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Hempseed oil has healthy potential: study.

ISLAMABAD -- ,,, With an ideal ratio of omega-6 and -3 fatty acids and some plant chemicals thought to lower high blood pressure, hempseed oil has potential as part of a heart-healthy diet, according to Spanish researchers.

They analyzed the makeup of oil extracted from Cannabis sativa, often called industrial hemp, which is a cousin of marijuana but with very low levels of the chemical in pot that provides a high, Daily Science reported.

"This is an interesting study that gives new information on the bioactive compounds found in hempseed that may potentially lower blood cholesterol levels and have an anti-atherogenic action," said Grant Pierce, executive director of research at St. Boniface Hospital in Winnipeg, Manitoba, Canada.

"C. sativa L., an annual herbaceous plant, is known by its long, thin flowers and spiky leaves. The plant is considered to be native of western and central Asia and has also been cultivated commercially in Europe and in parts of China, Japan, Canada, and the United States," write Maria Angeles Fern ndez-Arche, a pharmacology researcher at the University of Seville, and her colleagues.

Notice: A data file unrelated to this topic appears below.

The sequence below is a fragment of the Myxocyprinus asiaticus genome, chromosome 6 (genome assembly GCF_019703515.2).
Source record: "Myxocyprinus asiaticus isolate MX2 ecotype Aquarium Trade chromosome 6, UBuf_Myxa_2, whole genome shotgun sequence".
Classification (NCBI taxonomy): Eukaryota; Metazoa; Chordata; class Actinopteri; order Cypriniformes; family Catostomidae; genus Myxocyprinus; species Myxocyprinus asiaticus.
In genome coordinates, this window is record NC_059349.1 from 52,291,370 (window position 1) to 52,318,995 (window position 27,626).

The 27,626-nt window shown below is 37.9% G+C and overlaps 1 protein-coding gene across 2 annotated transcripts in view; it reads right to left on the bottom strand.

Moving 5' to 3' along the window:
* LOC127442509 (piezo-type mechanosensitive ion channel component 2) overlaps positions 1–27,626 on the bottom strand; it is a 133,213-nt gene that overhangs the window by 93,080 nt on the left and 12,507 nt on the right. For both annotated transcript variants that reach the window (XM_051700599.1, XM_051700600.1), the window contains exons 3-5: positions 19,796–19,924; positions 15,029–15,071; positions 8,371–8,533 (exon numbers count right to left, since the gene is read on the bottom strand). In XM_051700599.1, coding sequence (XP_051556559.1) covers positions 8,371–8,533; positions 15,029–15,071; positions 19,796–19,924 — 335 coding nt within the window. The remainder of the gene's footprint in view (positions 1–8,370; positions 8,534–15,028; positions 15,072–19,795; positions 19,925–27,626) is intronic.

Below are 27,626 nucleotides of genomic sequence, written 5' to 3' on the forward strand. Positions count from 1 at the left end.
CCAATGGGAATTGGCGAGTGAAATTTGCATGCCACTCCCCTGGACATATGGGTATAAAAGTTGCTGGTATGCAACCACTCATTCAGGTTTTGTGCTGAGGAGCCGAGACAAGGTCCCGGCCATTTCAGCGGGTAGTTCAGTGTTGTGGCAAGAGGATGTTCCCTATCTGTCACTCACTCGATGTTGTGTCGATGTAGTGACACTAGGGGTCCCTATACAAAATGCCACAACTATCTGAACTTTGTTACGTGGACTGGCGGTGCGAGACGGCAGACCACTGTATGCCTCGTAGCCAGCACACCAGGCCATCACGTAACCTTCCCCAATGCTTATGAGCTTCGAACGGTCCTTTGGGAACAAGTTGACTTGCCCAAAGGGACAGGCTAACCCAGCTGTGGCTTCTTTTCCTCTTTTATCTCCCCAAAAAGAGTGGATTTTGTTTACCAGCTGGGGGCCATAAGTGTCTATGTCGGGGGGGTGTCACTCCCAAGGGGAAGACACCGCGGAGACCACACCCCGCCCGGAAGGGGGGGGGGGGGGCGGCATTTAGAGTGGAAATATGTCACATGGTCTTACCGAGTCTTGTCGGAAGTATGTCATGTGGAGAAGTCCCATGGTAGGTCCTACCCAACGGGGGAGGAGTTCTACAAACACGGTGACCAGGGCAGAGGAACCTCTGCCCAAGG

In addition to a 3,000-year track record in the manufacture of cloth and paper, hemp has long history as a food and folk medicine, they point out in the Journal of Agricultural and Food Chemistry.

Hempseed is known to have high levels of vitamins A, C and E, minerals and fiber, the researchers say. But they wanted to analyze hempseed oil to better understand its potential for modern food and medicine.

Hempseed oil has a very interesting polyunsaturated fatty acid composition, said Fern ndez-Arche, because it has an optimal omega-6 to omega-3 ratio of about 3 to 1.

Her main area of research is natural products and the bioactive compounds they contain.

The researchers examined the fatty acid profile of hempseed oil and found that polyunsaturated fatty acids (PUFAs) made up about 75 percent of the oil. PUFAs include omega-6 and omega-3, the fatty acids found in some meats as well as flax and fish oils.

The high amounts of one omega-3 fatty acid, alpha linolenic acid, "may have favourable nutritional implications and beneficial physiological effects on the prevention of coronary heart disease and cancer," the authors write.
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Publication:Balochistan Times (Baluchistan Province, Pakistan)
Date:Feb 15, 2014
Words:368
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